Secret Avengers #21.1
Written by Rick Remender
Art by Patrick Zircher and Andy Troy
Letters by Dave Lanphear
Published by Marvel Comics
Review by George Marston
'Rama Rating: 6 out of 10
Rick Remender has his work cut out for him in following Ed Brubaker and Warren Ellis on Secret Avengers. This title has been one of the most consistent Avengers books hitting the stands basically since it started, and Ellis's all-too-short run of visually and thematically exciting done-in-one stories really cemented the book's continued potential. Here, in Remender's inaugural tale as ongoing writer of Secret Avengers, we are treated to what is essentially a team-up story between Captain America and Hawkeye as they infiltrate a country that is essentially Las Vegas, Dubai, and the fabled "international waters" all rolled into one steaming den of sex and gambling to rescue an American dignitary from an assassination plot. How does this fare against the series so far? Well, it's not a train wreck, but it's not really a smash hit, either. There's a lot of good stuff here, including Patrick Zircher's ever-improving art, and the continued presence of the Shadow Council subplot, but some confused characterization and a lack of real direction derail the reading a little too often.
My main problem with this issue is Rick Remender's take on the Captain America/Hawkeye dynamic. There's a little too much hostility, and never really any friendship, humor, or even mutual respect. It's made clear that Cap is intentionally pushing Hawkeye's buttons, attempting to ascertain whether Hawkeye is ready to take over leadership of the Secret Avengers, but even that doesn't really explain what's going on. There's very little hint of the admiration that's been fostered between these two men, and even less indication that they're great friends. It just doesn't sit right, and it feels forced. All of that said, the premise that Cap is putting Hawkeye through his paces, gauging whether he'd be a suitable leader for his black ops squad is fine, and when the focus is less on how angry these guys make each other, and more on the question at hand, the story moves along smoothly enough.
The only major hiccup, in terms of readability, comes halfway through the story, when Captain America is suddenly jumped by some kind of an evil green Ghost Rider. And when I say suddenly, I mean that you turn the page, and there it is. I honestly had to check and make sure that a page or two weren't missing from my copy of the book. All I could think was, "What the hell is Ghost Rider doing here?" Even after it became apparent that this wasn't the Ghost Rider that recently debuted, but an evil version of Ghost Rider — Vengeance. I was left puzzled by the character's presence in the book. Turns out, this character, who it took me a few tries to remember, is joining a new Masters of Evil, who are being assembled by the Shadow Council. Anyway, Hawkeye winds up saving Captain America from Max Fury and the new Masters of Evil (also including Whiplash and Princess Python) and I guess proves himself worthy of leading Cap's team.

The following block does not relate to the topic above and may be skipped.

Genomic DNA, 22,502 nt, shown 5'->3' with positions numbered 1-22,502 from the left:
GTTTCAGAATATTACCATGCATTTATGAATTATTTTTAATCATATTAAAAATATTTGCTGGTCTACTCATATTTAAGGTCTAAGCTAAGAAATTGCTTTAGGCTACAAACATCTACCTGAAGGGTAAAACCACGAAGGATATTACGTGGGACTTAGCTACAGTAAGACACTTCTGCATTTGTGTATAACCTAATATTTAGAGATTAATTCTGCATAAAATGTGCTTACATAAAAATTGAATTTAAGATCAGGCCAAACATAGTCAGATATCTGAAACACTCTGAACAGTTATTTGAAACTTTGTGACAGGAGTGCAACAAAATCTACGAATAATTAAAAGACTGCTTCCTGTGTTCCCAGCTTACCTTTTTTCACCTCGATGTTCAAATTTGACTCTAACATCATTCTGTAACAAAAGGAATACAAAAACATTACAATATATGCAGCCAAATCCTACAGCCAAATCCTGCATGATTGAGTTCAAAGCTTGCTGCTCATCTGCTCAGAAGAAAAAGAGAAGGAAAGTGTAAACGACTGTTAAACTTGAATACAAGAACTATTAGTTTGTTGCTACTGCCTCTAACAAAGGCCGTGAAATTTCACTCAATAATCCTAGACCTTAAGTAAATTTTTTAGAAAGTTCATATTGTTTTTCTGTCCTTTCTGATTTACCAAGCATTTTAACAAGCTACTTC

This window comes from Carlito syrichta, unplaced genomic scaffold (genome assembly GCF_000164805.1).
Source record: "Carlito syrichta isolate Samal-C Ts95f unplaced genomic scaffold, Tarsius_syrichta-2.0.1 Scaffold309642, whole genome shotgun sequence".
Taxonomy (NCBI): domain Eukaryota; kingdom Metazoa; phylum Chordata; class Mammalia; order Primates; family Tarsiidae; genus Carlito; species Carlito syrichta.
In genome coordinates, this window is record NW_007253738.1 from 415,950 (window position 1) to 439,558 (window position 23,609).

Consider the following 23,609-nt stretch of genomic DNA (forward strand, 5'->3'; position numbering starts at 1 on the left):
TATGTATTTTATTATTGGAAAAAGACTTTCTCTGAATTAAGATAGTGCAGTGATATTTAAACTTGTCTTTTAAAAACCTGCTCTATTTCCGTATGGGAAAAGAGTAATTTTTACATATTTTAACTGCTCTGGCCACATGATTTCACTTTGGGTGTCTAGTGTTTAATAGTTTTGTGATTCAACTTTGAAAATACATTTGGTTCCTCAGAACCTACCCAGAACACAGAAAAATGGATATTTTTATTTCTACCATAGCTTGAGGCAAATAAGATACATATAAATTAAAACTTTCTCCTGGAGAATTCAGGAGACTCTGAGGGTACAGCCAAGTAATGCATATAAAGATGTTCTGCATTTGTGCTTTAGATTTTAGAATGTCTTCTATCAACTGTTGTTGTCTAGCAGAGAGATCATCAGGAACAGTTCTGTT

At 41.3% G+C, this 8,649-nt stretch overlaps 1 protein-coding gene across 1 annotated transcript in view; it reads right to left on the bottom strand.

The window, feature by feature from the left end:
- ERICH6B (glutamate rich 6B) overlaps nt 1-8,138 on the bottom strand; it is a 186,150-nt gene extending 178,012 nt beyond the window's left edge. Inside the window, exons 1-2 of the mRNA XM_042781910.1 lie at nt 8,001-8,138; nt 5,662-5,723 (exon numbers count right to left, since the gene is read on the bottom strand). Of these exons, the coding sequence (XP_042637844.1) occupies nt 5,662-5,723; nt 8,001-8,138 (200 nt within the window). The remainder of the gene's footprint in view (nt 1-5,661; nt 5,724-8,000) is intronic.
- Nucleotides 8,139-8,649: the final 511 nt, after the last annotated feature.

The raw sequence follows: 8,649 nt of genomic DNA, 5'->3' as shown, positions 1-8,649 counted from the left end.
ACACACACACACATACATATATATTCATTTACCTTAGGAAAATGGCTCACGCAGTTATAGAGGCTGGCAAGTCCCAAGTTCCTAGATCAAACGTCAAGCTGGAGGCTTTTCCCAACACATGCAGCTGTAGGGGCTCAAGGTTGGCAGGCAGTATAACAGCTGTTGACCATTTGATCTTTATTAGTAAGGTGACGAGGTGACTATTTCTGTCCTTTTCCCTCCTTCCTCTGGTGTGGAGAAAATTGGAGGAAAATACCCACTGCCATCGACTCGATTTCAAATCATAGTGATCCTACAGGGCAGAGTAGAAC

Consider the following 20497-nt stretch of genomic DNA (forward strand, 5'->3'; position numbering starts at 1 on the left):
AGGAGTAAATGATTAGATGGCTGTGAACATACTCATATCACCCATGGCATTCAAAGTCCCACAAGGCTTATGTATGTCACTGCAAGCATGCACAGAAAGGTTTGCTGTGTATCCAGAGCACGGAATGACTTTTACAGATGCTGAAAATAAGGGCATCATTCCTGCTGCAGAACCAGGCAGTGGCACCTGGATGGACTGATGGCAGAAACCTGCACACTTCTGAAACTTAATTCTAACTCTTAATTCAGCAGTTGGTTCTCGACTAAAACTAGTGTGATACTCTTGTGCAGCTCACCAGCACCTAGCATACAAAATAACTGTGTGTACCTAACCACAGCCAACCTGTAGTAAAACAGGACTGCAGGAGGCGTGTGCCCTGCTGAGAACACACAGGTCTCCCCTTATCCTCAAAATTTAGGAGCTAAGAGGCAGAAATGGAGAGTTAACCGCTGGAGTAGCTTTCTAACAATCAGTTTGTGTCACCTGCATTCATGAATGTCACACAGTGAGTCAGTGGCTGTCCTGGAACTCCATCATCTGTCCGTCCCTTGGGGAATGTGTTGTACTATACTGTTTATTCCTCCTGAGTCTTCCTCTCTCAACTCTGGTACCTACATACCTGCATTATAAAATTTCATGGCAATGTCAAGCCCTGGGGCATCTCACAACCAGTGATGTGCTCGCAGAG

The saving grace of this issue has to be Patrick Zircher, fresh off a terrific run on Hulk, whose art is just getting better and better. Zircher, along with colorist Andy Troy, dishes out the kind of widescreen, dynamic action that a superhero spy book of this caliber deserves. Sadly, it looks like Zircher is only on the Point One issue, though Gabriel Hardman should be a welcome addition to the creative team.
While it's not exactly an auspicious beginning, for Rick Remender's Secret Avengers, there's enough here to hint at some possible growth as the run goes on. The presence of the Shadow Council hints that the sub-plots that have been building since the series began will continue into Remender's run, and the pacing and plot of the issue are interesting enough on their own. If he can get more of a handle on the characters involved, there's a lot of potential in his storytelling. With a background on such titles as Uncanny X-Force, which features a similar team of behind-the-scenes heroes, there's a lot that says Remender should be great for this title. This issue is split 50/50 in backing up that assumption, but the potential is present enough to make it worth another shot.Got a comment? There's lots of conversation on Newsarama's FACEBOOK and TWITTER!